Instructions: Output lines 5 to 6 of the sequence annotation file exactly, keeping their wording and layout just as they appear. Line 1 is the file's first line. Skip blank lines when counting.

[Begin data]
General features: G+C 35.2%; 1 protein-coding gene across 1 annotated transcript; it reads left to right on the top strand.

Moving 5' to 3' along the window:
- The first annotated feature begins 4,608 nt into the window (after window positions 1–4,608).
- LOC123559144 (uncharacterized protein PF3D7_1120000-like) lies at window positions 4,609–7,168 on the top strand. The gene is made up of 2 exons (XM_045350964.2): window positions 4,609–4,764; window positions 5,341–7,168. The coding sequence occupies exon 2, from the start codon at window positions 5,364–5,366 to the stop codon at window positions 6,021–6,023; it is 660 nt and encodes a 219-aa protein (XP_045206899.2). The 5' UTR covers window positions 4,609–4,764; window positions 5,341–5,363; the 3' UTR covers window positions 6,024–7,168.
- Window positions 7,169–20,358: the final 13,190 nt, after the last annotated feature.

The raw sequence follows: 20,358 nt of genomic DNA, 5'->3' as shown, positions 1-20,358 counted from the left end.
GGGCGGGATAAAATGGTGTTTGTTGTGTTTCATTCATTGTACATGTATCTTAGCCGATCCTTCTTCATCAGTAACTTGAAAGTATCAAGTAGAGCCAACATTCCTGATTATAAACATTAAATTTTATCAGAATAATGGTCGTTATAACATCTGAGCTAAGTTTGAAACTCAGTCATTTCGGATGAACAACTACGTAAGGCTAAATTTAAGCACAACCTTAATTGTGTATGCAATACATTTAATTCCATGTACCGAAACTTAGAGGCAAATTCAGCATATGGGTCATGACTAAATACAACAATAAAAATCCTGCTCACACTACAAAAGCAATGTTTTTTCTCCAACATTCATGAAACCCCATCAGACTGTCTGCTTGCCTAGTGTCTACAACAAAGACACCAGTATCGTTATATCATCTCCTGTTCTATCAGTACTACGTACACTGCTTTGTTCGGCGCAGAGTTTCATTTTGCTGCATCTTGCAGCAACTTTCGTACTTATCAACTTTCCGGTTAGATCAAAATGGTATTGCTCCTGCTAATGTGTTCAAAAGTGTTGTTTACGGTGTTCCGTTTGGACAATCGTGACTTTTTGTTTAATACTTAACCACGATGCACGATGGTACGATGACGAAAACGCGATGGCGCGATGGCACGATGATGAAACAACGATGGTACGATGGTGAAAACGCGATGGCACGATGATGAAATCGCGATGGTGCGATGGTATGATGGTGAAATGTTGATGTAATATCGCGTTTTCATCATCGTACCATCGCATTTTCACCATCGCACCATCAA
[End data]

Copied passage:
- Window positions 7,169–20,358: the final 13,190 nt, after the last annotated feature.

The raw sequence follows: 20,358 nt of genomic DNA, 5'->3' as shown, positions 1-20,358 counted from the left end.